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“Let them give thanks to the Lord for His unfailing love and His wonderful deeds for mankind, for He satisfies the thirsty and fills the hungry with good things” (Psalm 107:8-9)


Believe it or not, a lot of eating happens during Ramadan (just during the nighttime hours). The uniqueness of coming around the table in Moroccan culture is beautiful. Families and friends gather around a round table so that everyone has easy reach to the common plate in the middle. As they tear off a piece of khobs (bread), they reach to dip it into the communal plate for their share of the delicious meal before them. You may never be encouraged to eat more at a meal than if you have the privilege to sit at a Moroccan table. It is the job of the hosts to encourage you to keep eating. “Koul, koul” (“Eat, eat”), they repeatedly say as they push more food your way, making sure you have the choice pieces of meat in your section of the communal plate. They are so persistent in their desire for you to keep eating, that you fear you’ll offend them if you don’t! Needless to say, you end the meal with a very full stomach and satisfied taste buds!

In Matthew 14, Jesus fed hungry people. Matthew tells us that they ate to their satisfaction and then the disciples picked up 12 basketfuls of leftovers. Jesus didn’t just provide enough to fill their hunger, he provided more than enough to fill their hunger. Pray today that Moroccans would encounter the Jesus who is more than enough to fill their emptiness and satisfy their souls. And for all the Believers in Morocco who have the Bread of Life, that they would offer it with equal levels of enthusiasm.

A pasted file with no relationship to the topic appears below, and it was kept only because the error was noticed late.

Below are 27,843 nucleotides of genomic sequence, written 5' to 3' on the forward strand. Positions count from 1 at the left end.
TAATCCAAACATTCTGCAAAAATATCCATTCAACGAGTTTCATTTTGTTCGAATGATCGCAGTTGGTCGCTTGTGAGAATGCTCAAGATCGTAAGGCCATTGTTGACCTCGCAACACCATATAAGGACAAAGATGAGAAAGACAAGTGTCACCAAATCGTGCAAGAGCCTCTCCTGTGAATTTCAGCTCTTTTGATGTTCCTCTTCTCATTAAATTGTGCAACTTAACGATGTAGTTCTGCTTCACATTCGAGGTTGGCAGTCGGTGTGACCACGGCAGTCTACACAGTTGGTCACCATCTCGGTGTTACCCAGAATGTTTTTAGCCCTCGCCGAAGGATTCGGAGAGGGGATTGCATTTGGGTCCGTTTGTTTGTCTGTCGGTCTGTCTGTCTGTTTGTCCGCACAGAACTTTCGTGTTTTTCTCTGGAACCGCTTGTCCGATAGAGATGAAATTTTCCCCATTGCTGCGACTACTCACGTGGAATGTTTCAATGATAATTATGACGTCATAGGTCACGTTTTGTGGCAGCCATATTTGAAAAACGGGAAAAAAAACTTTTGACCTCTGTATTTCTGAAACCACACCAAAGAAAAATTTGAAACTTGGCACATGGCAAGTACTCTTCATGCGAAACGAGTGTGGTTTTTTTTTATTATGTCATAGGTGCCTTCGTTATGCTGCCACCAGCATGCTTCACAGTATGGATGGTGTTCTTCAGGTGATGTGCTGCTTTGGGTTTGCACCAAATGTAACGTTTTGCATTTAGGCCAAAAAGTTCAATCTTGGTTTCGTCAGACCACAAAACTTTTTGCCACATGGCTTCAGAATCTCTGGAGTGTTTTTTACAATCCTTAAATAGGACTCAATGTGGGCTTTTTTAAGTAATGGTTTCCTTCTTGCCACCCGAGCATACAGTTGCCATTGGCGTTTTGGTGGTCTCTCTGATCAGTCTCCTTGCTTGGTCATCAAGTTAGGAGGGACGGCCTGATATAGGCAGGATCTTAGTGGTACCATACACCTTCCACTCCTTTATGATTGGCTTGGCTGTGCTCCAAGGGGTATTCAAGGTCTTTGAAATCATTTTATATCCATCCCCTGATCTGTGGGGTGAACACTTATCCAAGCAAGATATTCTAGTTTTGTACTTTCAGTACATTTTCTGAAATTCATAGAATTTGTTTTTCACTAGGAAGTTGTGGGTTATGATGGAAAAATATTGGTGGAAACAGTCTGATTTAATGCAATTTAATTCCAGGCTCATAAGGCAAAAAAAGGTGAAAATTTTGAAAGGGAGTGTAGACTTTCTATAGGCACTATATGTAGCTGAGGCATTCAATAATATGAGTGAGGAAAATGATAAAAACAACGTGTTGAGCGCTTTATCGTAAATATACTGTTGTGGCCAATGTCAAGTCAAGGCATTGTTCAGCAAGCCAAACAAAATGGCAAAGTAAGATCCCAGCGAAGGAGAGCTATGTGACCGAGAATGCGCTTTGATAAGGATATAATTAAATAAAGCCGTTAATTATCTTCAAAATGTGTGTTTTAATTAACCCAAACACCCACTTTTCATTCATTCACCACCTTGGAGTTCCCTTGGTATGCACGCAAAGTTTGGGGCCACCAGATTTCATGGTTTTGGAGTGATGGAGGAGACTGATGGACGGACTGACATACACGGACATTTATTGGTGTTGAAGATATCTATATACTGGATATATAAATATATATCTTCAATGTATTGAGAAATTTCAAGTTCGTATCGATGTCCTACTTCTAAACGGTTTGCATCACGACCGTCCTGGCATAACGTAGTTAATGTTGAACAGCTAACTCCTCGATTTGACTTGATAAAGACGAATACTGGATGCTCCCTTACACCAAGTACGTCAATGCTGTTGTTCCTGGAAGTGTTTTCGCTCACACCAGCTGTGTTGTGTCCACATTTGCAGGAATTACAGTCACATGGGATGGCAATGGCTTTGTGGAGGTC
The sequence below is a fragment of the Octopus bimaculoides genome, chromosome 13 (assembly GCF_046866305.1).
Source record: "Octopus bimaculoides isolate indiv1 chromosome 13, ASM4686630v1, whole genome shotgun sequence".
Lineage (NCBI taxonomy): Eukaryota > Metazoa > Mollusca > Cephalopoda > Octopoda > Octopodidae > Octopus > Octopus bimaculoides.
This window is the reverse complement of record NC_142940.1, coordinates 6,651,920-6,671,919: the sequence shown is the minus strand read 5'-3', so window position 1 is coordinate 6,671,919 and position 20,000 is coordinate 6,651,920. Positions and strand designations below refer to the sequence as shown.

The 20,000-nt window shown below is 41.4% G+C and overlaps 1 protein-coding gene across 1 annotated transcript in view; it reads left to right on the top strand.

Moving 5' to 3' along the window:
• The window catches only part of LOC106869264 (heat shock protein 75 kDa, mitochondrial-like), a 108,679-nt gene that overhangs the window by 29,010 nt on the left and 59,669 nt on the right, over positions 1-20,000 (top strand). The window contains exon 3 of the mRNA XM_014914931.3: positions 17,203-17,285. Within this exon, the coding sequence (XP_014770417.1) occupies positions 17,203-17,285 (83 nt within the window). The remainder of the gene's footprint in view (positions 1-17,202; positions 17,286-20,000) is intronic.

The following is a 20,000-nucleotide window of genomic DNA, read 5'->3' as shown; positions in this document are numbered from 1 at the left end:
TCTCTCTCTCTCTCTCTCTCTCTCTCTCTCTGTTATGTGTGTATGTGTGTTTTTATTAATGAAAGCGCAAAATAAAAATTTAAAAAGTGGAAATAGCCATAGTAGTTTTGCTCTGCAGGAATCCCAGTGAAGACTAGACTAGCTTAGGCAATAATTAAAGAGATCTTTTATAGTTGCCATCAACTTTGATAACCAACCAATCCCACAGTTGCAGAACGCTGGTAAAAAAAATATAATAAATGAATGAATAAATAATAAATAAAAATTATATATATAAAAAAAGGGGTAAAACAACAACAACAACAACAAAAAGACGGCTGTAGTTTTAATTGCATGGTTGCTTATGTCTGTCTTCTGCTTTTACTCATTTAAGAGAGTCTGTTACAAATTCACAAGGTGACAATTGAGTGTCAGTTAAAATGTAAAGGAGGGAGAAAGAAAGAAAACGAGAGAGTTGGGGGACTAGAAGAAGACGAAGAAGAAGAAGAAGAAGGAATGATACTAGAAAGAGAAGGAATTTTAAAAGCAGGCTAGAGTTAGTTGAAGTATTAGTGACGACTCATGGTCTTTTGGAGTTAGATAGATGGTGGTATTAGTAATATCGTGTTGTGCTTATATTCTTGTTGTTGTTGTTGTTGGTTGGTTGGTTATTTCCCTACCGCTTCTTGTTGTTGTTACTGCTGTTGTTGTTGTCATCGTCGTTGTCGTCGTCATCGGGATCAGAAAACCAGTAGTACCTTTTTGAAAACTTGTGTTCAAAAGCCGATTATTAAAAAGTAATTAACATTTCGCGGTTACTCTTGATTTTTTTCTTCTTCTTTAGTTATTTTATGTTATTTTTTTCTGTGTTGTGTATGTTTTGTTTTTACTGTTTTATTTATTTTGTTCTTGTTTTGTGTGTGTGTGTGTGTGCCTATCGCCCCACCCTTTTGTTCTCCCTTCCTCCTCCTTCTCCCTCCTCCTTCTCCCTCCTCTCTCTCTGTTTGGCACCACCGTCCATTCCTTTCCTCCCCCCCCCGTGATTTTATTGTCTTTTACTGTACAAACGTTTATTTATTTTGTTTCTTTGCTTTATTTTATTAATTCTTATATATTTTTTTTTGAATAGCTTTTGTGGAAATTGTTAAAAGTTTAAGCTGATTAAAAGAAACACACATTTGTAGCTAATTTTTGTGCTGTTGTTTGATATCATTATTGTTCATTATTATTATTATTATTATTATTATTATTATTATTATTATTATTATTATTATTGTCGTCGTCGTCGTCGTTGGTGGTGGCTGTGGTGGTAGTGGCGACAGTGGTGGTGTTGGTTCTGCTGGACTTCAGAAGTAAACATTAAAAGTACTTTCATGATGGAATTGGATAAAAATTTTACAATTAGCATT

“And when He had said these things, He took bread, and giving thanks to God in the presence of all He broke it and began to eat.” (Acts 27:35)

Lord Jesus, as You revealed Yourself not only as the Bread of Life while you were alive, but also the Bread torn to give Life in Your death, may Moroccans who hunger be satisfied with the knowledge that it is Your life and death that takes the longing from our souls. As they experience the physical hunger and thirst of fasting this month, may it drive many to encounter the only One who fulfills their soul’s needs.



If there is any saying of Jesus that Moroccan Muslims might be able to agree with about who He is, it’s “I am the Bread of Life.” Moroccans understand that bread is life. Bread is eaten with breakfast, lunch and dinner. And it’s baked fresh every day. Each woman has her tried and true favorite recipe for the dough, and every kitchen churns out a slightly different shape or size even from day to day, but all dough rounds find their way to the community oven, where they are baked in hot furnaces of open flames. In fact, the bakery and the local water fountain are often found in the heart of every given neighborhood. Bread serves not just to fill out a meal, but it also functions as the utensil, and is regularly dipped into various soups, scoops up sauce rich in spices, and is slathered with a delightful array of condiments, but the base of almost any Moroccan dish is rich, fresh olive oil.

As we pray saturation over the country of Morocco, we are asking that’s God’s healing presence would completely coat the wounds and vulnerable places in each Moroccan heart like oil saturates bread as it is dipped. Ask that dry and crusty hearts would soak up the personal reconciliation that Jesus offers us and be transformed. 



God, we worship You because You are the only One who can satisfy our hunger…

“Hungry” by Kathryn Scott


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